Although visually impressive, Transformers: Revenge of the Fallen is cluttered and more silly than its predecessor, as director Michael Bay struggles to hold the viewers interest between impressive effects heavy action sequences.
The films plot is ridiculous and often confusing, opting for a Chariot of the Gods style backdrop for the dazzling carnage to follow. As per standard procedure towards sequels, Bay darkens the film up some, as the villainous Deceptacons- led by a resurrected Megatron and his Lucifer inspired master, simply known as The Fallen - make their move to annihilate the Earth via a sun destroying weapon hidden somewhere in Egypt.
Standing in their way are the heroic Autobots, who have formed an alliance with the America military. Once again mixed up in the eternal war is unwilling hero Sam Witwicky (Shia LaBeouf), who after coming across a shard left from the All Spark (the source of the robotic aliens energy, destroyed after the first film) absorbs its power, making him a marked man in the eyes of the Deceptacons.
Without the element of surprise on his side – which made the first movie so memorable – Bay has opted to heighten the more successful elements from Transformers, with his first step to properly exploit Megan Fox’s newfound sex symbol status, framing her fit torso and lush lips to such a degree that one could swear the camera was shaking with delight.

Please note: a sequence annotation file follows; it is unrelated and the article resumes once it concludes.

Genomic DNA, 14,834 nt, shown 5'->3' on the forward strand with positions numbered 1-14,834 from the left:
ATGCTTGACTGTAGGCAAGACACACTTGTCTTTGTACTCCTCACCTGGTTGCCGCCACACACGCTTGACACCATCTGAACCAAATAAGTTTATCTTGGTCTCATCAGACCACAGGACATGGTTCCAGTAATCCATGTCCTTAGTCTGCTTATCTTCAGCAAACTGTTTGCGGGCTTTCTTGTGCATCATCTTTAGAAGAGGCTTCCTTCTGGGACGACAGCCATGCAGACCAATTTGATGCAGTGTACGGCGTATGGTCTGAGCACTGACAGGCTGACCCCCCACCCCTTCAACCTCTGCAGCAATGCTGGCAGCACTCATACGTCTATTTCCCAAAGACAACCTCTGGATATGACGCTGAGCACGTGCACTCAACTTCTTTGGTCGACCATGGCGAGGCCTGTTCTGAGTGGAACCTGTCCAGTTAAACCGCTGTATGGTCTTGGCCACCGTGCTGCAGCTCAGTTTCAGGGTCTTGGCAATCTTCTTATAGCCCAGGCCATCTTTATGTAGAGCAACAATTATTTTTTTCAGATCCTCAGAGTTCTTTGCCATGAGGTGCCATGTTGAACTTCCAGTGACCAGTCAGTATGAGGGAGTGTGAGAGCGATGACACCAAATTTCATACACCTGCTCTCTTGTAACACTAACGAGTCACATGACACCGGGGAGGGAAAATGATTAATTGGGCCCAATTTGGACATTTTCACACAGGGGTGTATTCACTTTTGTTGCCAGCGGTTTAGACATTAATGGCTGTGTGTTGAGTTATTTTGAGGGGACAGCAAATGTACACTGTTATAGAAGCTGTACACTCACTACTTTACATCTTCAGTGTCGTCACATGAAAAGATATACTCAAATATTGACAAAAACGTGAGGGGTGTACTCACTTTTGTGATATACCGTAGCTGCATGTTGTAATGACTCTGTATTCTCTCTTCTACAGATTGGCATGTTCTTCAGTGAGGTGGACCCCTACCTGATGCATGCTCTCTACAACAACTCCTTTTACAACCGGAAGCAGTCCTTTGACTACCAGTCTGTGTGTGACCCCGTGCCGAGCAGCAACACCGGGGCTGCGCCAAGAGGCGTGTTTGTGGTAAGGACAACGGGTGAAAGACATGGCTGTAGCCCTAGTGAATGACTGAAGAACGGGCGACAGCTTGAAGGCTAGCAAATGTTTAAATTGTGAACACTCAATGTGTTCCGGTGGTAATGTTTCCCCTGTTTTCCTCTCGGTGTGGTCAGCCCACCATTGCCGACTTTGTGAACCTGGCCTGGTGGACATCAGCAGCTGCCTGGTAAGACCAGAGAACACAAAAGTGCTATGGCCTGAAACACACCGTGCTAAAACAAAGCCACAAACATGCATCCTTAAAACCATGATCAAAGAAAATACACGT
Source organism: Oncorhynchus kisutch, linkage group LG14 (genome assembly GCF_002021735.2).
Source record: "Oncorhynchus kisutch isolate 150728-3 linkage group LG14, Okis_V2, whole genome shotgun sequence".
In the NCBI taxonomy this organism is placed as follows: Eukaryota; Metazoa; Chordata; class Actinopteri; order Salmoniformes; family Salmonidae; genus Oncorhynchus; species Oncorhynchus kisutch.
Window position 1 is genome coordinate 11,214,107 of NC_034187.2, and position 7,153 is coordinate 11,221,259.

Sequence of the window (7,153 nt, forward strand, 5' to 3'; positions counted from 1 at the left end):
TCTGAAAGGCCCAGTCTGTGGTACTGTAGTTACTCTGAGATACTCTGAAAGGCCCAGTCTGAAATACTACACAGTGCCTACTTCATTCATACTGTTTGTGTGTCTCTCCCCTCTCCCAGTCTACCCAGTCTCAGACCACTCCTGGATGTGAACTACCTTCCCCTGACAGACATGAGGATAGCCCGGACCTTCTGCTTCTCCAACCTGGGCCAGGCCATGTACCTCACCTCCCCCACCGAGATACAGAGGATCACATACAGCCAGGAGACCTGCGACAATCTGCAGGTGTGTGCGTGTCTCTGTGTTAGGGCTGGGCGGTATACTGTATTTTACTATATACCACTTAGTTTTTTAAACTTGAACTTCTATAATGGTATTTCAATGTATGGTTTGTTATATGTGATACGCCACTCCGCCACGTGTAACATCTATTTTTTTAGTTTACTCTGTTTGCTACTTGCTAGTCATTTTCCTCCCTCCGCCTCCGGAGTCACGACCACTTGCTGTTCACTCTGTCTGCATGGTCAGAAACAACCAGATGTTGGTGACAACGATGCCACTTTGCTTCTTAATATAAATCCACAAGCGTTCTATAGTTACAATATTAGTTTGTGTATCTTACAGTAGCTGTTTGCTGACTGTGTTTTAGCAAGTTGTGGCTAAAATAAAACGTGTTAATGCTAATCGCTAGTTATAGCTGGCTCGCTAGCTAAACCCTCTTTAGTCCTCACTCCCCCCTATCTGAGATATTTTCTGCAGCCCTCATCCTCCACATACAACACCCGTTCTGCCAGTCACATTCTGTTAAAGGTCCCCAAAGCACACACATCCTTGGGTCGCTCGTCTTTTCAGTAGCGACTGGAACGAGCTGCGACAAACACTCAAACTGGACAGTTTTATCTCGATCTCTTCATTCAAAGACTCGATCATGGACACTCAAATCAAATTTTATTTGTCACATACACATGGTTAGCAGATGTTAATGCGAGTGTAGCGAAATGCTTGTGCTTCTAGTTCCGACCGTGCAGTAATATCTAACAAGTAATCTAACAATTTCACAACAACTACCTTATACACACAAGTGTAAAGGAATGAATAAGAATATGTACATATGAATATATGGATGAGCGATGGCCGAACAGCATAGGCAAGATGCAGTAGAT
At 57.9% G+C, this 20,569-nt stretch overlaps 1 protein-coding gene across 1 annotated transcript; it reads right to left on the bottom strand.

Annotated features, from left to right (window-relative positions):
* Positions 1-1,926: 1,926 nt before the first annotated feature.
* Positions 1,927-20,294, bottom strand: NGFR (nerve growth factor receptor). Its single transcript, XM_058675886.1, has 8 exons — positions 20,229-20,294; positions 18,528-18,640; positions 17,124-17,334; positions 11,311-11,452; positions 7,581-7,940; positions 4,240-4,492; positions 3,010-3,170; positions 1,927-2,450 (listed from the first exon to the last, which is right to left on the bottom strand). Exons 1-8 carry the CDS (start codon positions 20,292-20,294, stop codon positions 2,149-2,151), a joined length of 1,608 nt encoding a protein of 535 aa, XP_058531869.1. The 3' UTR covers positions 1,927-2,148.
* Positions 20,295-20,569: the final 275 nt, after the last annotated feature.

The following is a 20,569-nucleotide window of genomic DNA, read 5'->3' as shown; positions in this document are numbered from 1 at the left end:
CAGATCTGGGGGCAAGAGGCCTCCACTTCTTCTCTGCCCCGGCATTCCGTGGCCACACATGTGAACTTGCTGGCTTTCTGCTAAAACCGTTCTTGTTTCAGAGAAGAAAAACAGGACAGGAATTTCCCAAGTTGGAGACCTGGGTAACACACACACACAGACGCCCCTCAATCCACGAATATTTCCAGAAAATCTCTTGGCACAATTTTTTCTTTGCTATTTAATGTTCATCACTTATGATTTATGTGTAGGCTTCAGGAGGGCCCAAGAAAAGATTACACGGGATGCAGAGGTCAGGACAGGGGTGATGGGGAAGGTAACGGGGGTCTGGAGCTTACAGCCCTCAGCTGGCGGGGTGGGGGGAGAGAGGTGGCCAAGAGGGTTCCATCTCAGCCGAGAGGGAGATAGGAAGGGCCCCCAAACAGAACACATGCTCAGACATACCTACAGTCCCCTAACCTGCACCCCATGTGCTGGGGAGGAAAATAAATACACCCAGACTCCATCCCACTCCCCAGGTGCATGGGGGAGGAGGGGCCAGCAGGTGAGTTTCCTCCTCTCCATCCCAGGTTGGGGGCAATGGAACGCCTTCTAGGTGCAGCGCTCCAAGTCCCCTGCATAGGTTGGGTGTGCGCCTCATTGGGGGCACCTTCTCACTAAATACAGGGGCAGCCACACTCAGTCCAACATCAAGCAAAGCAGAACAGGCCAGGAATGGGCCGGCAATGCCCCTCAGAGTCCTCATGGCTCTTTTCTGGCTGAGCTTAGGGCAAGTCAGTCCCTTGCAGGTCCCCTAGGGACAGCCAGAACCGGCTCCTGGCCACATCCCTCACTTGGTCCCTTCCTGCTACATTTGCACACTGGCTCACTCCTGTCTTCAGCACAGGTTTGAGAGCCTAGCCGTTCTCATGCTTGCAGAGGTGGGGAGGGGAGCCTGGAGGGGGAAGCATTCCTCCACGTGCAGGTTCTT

Bay’s second move is to acknowledge why the Transformers have been a success for so long: duelling robots are cool! And in ...Revenge of the Fallen there are plenty of them, superbly crafted and brought to life for the delight of the action starved masses, who although may not be hit with the “wow !”factor which the previous film possessed, will never the less be impressed by the show on hand as Bay sweeps his camera across the lush landscapes upon which his metallic giants do battle.
It is the space between these moments that are problematic, with scattered comedy sketches featuring horny robots and conspiracy nut college roommates (played irritatingly so by Ramon Rodriguez; made worse with the return of John Turturro’s neurotic spook) trying too hard to get a reaction, while distracting the viewer from remembering that the films plot is a nonsensical mess.
...Revenge of the Fallen is fantastically over the top, even for a Michael Bay movie. But then again, that may be the point: any film based on a toy line was never going to be a subtle affair.
The first Transformers proved that, and this sequel wastes no time delivering even bigger action and harder (often annoyingly so) laughs. Yet bigger does not necessarily mean better, especially at almost 2 hours, some of which should have been left on the cutting room floor, or given over to more robot action.